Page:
ObjectivesMany older adults with visual impairment also have significant hearing loss. The aim was to investigate the effectiveness of a newly developed Dual Sensory Loss protocol on communication and wellbeing of older persons with DSL and their communication partners in the Netherlands and Belgium.MethodsParticipants and their communication partners were randomized in the “DSL-protocol” intervention group or a waiting-list control group. The intervention took 3 to 5 weeks. Occupational therapists focused on optimal use of hearing aids, home-environment modifications and effective communication (...) strategies. The primary outcome was the Communication Strategies domain of the Communication Profile for the Hearing Impaired. Secondary outcomes measured in participants were the Low Vision Quality Of Life Adjustment subscale, the Center for Epidemiological Studies - Depression Scale, De Jong Gierveld Loneliness Scale and the Fatigue Assessment Scale. The Hearing Handicap and Disability Inventory - Reaction of Others subscale and the Care-related Quality of Life - 7 Dimensions was measured in communication partners. Measurements were taken at baseline and 3-month follow-up. Linear mixed models were used to analyze effects between groups over time for every outcome measure.ResultsIntention-to-treat analyses showed a significant effect of the DSL-protocol on the use of verbal strategies in favor of the control group, however, this effect was non-significant after adjustment for confounding. Effect sizes of other outcomes varied between −0.23 [−0.57, 0.12] and 0.30 [−0.05, 0.64]. The LMM showed a significant effect on the HHDI-Reaction of others scale in favor of communication partners in the treatment group, however, the effect did not remain significant at a 0.01 significance level and the effect size was very small and non-significant 0.12, 95% CI [−0.27 to 0.51]. Adjusted analyses did not reveal treatment effects.ConclusionThe DSL-protocol did not clearly contribute to the enhancement of communication and wellbeing in DSL-patients. Possible reasons for the lack of effects are OTs not being comfortable giving advice on communication and psychosocial issues or the short-term treatment and follow-up period. Further study is warranted to find out how the protocol may be adapted or whether it is necessary to involve mental healthcare professionals.Clinical Trial Registrationwww.ClinicalTrials.gov, identifier NTR2843. (shrink)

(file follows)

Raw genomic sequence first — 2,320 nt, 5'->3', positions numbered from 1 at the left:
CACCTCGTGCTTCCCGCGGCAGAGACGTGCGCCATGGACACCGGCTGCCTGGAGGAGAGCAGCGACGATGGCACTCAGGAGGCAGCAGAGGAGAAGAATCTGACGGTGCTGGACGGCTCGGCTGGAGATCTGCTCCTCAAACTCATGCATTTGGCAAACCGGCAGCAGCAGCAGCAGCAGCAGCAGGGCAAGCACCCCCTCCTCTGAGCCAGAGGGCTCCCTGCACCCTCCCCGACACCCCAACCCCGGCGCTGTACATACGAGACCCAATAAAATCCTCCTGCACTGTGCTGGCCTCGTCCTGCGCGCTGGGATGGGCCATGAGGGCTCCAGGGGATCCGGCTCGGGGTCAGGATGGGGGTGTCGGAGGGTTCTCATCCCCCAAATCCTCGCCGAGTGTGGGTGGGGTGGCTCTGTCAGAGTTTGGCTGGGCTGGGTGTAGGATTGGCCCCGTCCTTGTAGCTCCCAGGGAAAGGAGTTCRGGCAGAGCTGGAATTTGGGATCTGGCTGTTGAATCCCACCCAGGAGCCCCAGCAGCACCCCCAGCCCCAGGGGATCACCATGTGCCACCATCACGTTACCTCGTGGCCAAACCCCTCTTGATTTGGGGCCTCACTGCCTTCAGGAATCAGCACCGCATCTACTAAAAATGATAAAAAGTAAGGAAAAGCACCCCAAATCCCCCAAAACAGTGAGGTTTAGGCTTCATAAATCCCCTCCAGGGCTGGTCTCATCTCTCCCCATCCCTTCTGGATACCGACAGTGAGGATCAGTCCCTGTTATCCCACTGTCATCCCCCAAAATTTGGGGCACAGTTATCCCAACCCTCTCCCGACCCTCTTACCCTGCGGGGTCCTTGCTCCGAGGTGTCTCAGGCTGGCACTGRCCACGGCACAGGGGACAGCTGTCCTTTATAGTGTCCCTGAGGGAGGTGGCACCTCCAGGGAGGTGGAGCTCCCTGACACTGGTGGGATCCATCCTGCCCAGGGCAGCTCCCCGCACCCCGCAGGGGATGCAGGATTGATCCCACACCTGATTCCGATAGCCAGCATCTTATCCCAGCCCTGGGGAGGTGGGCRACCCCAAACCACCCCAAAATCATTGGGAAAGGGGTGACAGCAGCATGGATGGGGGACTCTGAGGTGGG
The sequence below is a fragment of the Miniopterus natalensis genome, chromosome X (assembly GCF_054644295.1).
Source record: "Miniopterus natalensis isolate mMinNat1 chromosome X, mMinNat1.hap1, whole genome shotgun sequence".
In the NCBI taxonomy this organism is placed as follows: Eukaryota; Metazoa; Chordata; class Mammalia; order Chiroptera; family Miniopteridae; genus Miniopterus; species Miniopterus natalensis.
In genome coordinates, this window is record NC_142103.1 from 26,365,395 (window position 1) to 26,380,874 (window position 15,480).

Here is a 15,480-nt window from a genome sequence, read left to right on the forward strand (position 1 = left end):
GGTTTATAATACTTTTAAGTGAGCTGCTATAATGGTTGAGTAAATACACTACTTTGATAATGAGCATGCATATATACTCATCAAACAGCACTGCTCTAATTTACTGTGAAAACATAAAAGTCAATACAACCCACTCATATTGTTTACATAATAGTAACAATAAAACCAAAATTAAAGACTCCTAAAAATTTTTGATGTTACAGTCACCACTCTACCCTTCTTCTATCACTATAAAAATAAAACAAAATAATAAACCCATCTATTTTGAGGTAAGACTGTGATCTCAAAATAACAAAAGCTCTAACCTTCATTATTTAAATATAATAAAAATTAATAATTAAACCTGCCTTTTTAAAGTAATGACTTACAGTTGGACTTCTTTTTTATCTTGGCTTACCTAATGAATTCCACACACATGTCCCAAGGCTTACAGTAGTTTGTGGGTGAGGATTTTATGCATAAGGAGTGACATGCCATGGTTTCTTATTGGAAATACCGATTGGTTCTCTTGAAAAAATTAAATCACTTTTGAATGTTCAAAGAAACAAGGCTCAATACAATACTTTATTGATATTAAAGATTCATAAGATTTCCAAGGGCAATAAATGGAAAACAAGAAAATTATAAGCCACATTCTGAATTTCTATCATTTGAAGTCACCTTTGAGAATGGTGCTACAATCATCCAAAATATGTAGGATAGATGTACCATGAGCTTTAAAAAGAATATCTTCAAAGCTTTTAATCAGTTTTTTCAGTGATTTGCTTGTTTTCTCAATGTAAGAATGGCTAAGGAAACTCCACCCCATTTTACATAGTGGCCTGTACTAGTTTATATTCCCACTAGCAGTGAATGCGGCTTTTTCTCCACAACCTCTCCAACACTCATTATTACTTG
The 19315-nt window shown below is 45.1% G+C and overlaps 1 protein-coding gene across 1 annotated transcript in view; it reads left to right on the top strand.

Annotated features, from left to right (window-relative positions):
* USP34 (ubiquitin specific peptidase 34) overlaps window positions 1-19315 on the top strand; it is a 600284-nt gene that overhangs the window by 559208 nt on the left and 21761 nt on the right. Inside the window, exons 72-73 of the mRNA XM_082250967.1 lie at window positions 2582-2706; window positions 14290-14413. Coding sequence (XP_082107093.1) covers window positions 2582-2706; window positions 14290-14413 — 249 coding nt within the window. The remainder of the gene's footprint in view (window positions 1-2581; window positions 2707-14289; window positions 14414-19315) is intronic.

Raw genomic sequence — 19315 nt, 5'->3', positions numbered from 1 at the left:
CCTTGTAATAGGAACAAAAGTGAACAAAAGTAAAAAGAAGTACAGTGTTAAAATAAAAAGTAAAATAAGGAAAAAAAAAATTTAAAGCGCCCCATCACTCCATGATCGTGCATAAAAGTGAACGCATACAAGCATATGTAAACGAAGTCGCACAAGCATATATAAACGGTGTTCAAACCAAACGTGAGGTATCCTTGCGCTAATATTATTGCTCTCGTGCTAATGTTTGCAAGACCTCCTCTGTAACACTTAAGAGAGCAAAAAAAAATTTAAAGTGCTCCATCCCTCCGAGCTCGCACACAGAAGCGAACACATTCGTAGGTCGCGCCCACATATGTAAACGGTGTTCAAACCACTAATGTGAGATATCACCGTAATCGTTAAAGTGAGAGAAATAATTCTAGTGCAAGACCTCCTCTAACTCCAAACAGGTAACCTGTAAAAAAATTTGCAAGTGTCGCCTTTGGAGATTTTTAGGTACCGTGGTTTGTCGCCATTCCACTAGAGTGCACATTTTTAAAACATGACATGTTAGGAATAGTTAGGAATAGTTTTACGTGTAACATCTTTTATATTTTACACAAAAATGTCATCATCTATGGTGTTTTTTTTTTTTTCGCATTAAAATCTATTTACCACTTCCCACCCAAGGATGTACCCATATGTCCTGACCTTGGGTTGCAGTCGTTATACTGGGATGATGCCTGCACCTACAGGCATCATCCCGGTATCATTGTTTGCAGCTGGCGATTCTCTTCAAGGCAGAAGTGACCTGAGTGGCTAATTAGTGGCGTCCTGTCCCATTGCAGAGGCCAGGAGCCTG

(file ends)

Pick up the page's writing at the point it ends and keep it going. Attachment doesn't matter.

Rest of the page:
Nowadays, special attention is given to the hazards associated with genetic engineering and new inventions in biotechnology, and in fear of severe consequences, researchers, institutions and governments are required to act responsibly. The term “responsibility” may be defined in numerous ways. The definition considered in this paper, is one we believe is in common use: “Generally speaking, a person has a special responsibility for a particular outcome if they knowingly brought it about and it would not exist if not for (...) what they did”. This concept of moral responsibility rests on what we term the three ‘I's’: individual, intentional and informed. Responsibility is individual in the sense that it must be directed towards someone. A second requirement of moral responsibility presupposes the ability to do otherwise, i.e. it presupposes each human being as an intentional actor, capable of acting according to his/her own free will. In order for someone to be responsible for their actions, the choice between alternatives must be informed. The article focus' on these three aspects of responsibility in order to reveal how difficult it is to apply and make sense of this definition with regard to new inventions in science. (shrink)
La teoría evolucionista de Darwin, en la fecha de la publicación de El origen de las especies, atrajo inmediatamente la atención, pero no recibió unánime aceptación. Muchos la consideraron contraria a la ortodoxia religiosa y una amenaza que atentaba contra el orden ideológico tradicional. Otros la aceptaron con restricciones y otros la tomaron como verdad absoluta. Hay que reconocer que la opinión culta de la época victoriana era fuertemente conservadora y hostil a todo lo que se desviara de la ortodoxia. (...) A esto hay que añadir que el planteamiento de Darwin violaba el concepto de Naturaleza hasta entonces reconocido; de tal forma que por parte de amplios sectores de la iglesia la reacción fue muy agresiva. Los debates y publicaciones acerca de este tema han cobrado especial visibilidad con motivo de la celebración, en el 2009, del bicentenario del nacimiento de Charles Robert Darwin. (shrink)